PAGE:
If you eat more protein and healthy fats, you may surprise yourself and actually crave fewer carbs. This seems to do the trick for me (most of the time) and if my craving feels too out of control, I will try to find a healthy protein to pair with my sweet treat (think plain nonfat Greek yogurt with chocolate zucchini cake or walnuts with frozen banana puree). If you were to explore my kitchen you would find plenty of ready-to-grab snacks such as:
- Greek Yogurt has double the protein of regular yogurt.
- Trail Mix can be made easily at home with unsalted nuts and dried fruit and maybe even a splash of dark chocolate chips. I always aim to include walnuts as they are one of the best sources of omega-3 fats and I also love in-shell pumpkin seeds since they take longer to chew and are rich in nutrients.
- Chia or Flax Seeds taste great in smoothies, oatmeal, yogurt, muffins, or even as a crunchy addition to your salads.
- String Cheese now comes in a variety of cheese types and shapes.
- Hard-Boiled Eggs whip them up on Sunday evening to stock up for the week ahead.
- Protein-Rich Snack Bars or cereal can also be a good choice. In this household, we enjoy Kashi® GoLean Crunch cereal, South Beach protein bars, Luna Protein bars, Kind bars, and the list goes on!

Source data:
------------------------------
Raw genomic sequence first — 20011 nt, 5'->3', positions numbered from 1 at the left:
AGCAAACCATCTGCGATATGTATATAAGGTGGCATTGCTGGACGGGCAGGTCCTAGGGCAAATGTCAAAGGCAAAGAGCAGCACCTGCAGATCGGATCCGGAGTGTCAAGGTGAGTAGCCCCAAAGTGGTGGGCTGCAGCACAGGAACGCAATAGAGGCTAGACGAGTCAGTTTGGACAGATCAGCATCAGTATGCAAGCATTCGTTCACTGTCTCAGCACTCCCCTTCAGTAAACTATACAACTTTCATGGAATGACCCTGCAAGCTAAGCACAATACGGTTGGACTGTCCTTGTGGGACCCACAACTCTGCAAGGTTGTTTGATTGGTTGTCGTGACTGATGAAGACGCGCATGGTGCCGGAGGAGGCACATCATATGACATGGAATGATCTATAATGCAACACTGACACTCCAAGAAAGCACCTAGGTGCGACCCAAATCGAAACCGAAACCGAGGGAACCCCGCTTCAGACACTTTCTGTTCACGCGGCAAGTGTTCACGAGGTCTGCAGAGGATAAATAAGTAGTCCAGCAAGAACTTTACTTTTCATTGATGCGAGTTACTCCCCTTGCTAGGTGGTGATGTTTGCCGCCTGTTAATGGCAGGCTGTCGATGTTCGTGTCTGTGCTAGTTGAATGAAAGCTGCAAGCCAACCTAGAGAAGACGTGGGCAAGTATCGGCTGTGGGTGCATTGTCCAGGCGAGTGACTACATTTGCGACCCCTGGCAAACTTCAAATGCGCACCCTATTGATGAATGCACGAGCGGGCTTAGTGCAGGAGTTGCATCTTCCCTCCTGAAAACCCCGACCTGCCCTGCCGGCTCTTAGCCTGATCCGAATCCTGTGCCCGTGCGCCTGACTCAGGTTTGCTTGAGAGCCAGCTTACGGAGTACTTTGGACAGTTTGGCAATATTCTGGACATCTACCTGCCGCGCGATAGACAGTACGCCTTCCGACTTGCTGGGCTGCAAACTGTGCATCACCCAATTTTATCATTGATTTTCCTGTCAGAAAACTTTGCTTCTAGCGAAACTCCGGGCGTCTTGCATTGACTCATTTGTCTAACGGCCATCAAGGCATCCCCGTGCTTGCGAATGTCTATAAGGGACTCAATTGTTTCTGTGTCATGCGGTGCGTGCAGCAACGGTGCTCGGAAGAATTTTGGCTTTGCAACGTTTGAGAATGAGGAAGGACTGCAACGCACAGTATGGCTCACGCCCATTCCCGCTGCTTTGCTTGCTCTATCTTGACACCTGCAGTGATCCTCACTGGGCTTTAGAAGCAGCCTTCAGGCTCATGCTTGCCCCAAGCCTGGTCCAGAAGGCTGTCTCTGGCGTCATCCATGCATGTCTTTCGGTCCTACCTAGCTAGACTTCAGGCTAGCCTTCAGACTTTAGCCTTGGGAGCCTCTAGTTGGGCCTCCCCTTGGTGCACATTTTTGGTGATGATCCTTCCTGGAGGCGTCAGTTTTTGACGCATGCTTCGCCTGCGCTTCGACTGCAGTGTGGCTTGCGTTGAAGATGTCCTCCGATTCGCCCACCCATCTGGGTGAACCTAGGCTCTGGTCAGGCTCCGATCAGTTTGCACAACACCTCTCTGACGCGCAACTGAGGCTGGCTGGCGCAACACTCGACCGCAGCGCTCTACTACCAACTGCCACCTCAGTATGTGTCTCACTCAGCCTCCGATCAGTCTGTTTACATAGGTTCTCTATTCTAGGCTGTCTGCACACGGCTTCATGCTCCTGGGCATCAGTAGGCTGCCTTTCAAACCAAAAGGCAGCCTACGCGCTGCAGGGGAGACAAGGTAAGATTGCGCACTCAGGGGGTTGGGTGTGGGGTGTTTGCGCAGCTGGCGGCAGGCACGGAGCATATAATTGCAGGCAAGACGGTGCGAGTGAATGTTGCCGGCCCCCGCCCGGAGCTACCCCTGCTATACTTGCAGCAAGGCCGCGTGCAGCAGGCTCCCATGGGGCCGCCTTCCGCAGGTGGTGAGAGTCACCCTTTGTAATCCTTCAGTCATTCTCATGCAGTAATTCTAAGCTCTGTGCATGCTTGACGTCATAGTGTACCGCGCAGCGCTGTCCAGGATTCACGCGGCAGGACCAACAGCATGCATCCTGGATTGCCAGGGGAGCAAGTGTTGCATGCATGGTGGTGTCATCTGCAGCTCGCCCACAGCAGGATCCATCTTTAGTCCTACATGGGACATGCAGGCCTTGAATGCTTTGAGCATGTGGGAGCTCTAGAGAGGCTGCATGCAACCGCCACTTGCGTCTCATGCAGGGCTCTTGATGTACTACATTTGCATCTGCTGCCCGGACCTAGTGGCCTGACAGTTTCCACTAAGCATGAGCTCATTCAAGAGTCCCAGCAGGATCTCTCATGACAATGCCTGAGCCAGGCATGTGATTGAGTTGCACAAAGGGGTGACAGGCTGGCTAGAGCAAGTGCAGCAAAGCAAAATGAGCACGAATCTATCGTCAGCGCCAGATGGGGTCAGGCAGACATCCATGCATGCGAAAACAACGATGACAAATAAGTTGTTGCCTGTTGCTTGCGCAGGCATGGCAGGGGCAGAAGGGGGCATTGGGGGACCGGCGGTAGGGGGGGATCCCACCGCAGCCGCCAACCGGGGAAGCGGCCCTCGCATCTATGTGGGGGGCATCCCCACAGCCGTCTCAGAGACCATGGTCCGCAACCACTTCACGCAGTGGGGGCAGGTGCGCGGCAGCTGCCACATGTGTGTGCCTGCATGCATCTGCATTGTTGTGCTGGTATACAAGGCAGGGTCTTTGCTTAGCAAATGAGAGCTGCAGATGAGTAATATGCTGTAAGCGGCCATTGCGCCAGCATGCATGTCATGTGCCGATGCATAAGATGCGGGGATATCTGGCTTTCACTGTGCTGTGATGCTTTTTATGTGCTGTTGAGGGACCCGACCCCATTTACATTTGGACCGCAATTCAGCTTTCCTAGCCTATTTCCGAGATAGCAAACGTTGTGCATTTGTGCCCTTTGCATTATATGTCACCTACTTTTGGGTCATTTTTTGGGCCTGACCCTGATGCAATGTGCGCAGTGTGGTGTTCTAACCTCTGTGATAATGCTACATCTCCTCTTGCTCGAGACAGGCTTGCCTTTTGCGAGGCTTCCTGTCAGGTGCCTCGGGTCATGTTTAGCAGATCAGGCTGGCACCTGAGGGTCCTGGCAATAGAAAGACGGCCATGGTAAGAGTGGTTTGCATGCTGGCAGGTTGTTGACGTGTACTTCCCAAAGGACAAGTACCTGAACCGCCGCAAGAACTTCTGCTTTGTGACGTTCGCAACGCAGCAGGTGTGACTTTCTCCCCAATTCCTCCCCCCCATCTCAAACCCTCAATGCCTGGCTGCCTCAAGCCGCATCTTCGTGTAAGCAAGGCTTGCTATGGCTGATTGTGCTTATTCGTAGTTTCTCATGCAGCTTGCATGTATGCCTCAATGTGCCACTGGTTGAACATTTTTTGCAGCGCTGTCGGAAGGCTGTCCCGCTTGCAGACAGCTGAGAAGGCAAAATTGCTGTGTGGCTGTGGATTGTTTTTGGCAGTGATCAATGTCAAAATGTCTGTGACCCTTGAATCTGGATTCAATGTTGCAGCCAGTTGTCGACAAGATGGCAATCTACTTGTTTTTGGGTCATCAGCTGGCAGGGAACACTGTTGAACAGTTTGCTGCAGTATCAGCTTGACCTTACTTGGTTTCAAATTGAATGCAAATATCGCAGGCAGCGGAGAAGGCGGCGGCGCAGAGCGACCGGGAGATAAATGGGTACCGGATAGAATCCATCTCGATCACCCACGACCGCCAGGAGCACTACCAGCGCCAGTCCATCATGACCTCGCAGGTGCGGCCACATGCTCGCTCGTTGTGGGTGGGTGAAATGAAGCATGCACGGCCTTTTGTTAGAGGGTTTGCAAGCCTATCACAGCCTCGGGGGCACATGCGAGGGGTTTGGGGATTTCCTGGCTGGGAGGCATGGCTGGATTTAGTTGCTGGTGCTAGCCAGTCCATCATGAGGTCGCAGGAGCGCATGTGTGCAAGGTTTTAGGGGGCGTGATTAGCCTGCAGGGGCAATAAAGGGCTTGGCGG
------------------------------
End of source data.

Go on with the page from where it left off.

If you just can't get away from processed carbs - and I know it happens to the best of us - do your best to aim for those made with whole grains or other nutrient-rich foods such as produce or nuts. That way you are at least getting some nutrition for you and baby.
My Favorite Healthy Pregnancy Sweet Treats
One of the best ways I have of satisfying my own sweet tooth is with plenty of butternut squash soup and my own dietitianed up version of chocolate zucchini cake that I prepare with whole grain flour, double the zucchini, extra cocoa powder, and half of the sugar. Yum! Both recipes are sweet, satisfying, and manage to help me squeeze more veggies into my diet.
Another simple and low cal, but nutrient rich, snack is air popped popcorn. Did you know that popcorn is a whole grain? Just top it with a dash of cinnamon and if you want, a touch of sugar or dried fruit as well. Try to stick with the air-popped version as we are now discovering that many of the microwaveable versions come packaged with chemicals that are not healthy for mother or baby. No air popper? No problem. Toss your kernels into a paper lunch sack and zap away or simply shake them around in your pot over the stove. Both methods are quick and easy and will have you munching on tasty whole grains in no time!
Do What Works For You!
Hope this is helpful, but just know that all we can do is our best each and every day. I may be a dietitian, but I am certainly new to this whole world of being pregnant. I am not eating perfectly (who does?), but I am trying hard to make smart choices for myself and Baby Corwin.